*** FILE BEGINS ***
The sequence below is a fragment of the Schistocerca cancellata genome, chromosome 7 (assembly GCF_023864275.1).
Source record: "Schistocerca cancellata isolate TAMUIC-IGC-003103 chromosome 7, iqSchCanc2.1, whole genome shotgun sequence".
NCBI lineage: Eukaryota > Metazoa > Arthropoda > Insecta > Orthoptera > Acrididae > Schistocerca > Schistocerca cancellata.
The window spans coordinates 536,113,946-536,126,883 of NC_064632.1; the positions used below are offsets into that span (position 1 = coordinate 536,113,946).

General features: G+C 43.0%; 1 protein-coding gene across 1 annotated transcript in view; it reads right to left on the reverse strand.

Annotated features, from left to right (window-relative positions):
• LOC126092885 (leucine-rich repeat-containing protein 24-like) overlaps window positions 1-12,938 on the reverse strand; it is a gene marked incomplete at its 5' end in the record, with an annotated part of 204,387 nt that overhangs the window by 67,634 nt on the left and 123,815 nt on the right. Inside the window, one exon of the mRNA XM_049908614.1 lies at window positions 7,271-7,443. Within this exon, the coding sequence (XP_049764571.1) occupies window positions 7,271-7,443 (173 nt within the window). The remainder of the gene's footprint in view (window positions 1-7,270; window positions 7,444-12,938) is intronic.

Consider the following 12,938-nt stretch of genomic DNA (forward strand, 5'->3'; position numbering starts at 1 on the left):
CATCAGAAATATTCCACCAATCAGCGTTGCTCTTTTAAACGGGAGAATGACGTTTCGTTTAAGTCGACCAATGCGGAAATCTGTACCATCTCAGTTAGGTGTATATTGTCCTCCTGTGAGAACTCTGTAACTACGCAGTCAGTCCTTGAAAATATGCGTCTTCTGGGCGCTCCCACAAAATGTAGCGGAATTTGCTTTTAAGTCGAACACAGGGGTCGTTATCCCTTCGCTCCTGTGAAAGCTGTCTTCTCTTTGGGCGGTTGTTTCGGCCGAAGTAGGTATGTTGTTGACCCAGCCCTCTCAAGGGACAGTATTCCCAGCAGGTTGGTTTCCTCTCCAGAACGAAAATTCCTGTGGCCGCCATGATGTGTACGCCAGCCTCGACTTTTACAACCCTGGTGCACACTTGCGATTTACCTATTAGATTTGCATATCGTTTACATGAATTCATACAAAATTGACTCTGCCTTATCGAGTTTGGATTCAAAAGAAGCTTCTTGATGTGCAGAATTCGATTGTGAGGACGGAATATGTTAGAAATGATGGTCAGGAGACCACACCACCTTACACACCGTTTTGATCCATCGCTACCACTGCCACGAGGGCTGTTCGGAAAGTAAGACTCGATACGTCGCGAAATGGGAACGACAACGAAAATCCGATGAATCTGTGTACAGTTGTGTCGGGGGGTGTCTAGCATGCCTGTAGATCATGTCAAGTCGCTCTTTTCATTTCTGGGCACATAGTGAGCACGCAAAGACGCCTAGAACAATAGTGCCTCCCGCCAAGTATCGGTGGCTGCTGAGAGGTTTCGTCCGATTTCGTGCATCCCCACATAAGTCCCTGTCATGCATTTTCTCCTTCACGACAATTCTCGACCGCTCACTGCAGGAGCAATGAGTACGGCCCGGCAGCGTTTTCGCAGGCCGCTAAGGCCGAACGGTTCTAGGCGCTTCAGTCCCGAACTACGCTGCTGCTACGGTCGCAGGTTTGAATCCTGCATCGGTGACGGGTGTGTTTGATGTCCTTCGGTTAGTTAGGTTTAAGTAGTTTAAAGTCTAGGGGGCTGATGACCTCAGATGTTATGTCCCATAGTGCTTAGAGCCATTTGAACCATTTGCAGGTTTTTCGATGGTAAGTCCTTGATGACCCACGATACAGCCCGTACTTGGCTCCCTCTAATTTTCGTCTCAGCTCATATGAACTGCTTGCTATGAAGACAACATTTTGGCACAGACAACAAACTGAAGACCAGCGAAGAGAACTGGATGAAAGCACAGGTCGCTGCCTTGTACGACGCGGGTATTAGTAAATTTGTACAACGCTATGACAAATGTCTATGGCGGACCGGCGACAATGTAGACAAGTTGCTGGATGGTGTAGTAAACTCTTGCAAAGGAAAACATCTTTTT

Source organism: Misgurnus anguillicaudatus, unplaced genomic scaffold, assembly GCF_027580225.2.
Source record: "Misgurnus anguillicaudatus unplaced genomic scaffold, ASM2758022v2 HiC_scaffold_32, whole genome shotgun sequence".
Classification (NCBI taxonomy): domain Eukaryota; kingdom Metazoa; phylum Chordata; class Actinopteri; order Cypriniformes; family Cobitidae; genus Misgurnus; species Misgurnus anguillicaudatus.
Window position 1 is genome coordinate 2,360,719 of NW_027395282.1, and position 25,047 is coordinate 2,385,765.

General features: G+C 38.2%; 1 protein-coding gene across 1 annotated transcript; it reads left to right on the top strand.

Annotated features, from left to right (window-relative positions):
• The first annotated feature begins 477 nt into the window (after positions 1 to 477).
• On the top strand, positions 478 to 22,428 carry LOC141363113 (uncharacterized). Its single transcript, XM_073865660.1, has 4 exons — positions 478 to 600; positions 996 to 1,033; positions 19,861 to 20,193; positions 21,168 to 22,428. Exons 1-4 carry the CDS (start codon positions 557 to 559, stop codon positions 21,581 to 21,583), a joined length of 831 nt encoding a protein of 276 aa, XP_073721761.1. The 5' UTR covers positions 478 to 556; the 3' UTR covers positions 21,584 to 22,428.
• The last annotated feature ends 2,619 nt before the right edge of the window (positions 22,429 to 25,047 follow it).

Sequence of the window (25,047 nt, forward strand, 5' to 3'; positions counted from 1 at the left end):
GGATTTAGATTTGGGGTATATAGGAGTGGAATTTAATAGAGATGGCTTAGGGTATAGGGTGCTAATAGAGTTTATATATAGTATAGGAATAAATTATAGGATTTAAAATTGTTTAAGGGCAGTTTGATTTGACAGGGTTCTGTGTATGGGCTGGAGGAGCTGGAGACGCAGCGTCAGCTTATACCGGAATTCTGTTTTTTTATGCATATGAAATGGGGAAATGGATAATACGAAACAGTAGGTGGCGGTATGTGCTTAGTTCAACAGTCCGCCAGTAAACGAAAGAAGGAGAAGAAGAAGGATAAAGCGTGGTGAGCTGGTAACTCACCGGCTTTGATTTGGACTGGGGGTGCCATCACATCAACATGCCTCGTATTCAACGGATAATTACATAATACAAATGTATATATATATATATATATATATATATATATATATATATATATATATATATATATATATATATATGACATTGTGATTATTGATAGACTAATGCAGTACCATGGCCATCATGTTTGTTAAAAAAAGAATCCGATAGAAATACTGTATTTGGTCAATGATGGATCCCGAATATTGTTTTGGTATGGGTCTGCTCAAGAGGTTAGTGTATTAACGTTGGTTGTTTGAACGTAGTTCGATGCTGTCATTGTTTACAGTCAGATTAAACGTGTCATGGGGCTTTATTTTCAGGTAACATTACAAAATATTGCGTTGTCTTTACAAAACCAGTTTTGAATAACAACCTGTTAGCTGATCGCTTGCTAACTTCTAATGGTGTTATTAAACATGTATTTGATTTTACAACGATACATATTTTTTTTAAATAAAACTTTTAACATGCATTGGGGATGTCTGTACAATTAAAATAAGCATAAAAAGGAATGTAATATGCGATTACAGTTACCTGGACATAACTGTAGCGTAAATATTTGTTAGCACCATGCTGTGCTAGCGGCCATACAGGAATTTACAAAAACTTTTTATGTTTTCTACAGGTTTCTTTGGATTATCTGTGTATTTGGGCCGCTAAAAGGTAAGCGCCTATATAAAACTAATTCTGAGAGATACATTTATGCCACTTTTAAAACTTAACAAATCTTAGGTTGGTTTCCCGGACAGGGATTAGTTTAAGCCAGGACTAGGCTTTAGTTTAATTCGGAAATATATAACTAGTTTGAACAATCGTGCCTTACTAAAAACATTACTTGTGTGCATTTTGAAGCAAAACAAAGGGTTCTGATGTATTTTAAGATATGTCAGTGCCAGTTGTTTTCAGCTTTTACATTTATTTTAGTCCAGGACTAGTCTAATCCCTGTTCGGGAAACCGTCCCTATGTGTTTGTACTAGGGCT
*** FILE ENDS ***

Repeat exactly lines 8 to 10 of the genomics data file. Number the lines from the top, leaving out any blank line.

Consider the following 12,938-nt stretch of genomic DNA (forward strand, 5'->3'; position numbering starts at 1 on the left):
CATCAGAAATATTCCACCAATCAGCGTTGCTCTTTTAAACGGGAGAATGACGTTTCGTTTAAGTCGACCAATGCGGAAATCTGTACCATCTCAGTTAGGTGTATATTGTCCTCCTGTGAGAACTCTGTAACTACGCAGTCAGTCCTTGAAAATATGCGTCTTCTGGGCGCTCCCACAAAATGTAGCGGAATTTGCTTTTAAGTCGAACACAGGGGTCGTTATCCCTTCGCTCCTGTGAAAGCTGTCTTCTCTTTGGGCGGTTGTTTCGGCCGAAGTAGGTATGTTGTTGACCCAGCCCTCTCAAGGGACAGTATTCCCAGCAGGTTGGTTTCCTCTCCAGAACGAAAATTCCTGTGGCCGCCATGATGTGTACGCCAGCCTCGACTTTTACAACCCTGGTGCACACTTGCGATTTACCTATTAGATTTGCATATCGTTTACATGAATTCATACAAAATTGACTCTGCCTTATCGAGTTTGGATTCAAAAGAAGCTTCTTGATGTGCAGAATTCGATTGTGAGGACGGAATATGTTAGAAATGATGGTCAGGAGACCACACCACCTTACACACCGTTTTGATCCATCGCTACCACTGCCACGAGGGCTGTTCGGAAAGTAAGACTCGATACGTCGCGAAATGGGAACGACAACGAAAATCCGATGAATCTGTGTACAGTTGTGTCGGGGGGTGTCTAGCATGCCTGTAGATCATGTCAAGTCGCTCTTTTCATTTCTGGGCACATAGTGAGCACGCAAAGACGCCTAGAACAATAGTGCCTCCCGCCAAGTATCGGTGGCTGCTGAGAGGTTTCGTCCGATTTCGTGCATCCCCACATAAGTCCCTGTCATGCATTTTCTCCTTCACGACAATTCTCGACCGCTCACTGCAGGAGCAATGAGTACGGCCCGGCAGCGTTTTCGCAGGCCGCTAAGGCCGAACGGTTCTAGGCGCTTCAGTCCCGAACTACGCTGCTGCTACGGTCGCAGGTTTGAATCCTGCATCGGTGACGGGTGTGTTTGATGTCCTTCGGTTAGTTAGGTTTAAGTAGTTTAAAGTCTAGGGGGCTGATGACCTCAGATGTTATGTCCCATAGTGCTTAGAGCCATTTGAACCATTTGCAGGTTTTTCGATGGTAAGTCCTTGATGACCCACGATACAGCCCGTACTTGGCTCCCTCTAATTTTCGTCTCAGCTCATATGAACTGCTTGCTATGAAGACAACATTTTGGCACAGACAACAAACTGAAGACCAGCGAAGAGAACTGGATGAAAGCACAGGTCGCTGCCTTGTACGACGCGGGTATTAGTAAATTTGTACAACGCTATGACAAATGTCTATGGCGGACCGGCGACAATGTAGACAAGTTGCTGGATGGTGTAGTAAACTCTTGCAAAGGAAAACATCTTTTT

Source organism: Misgurnus anguillicaudatus, unplaced genomic scaffold, assembly GCF_027580225.2.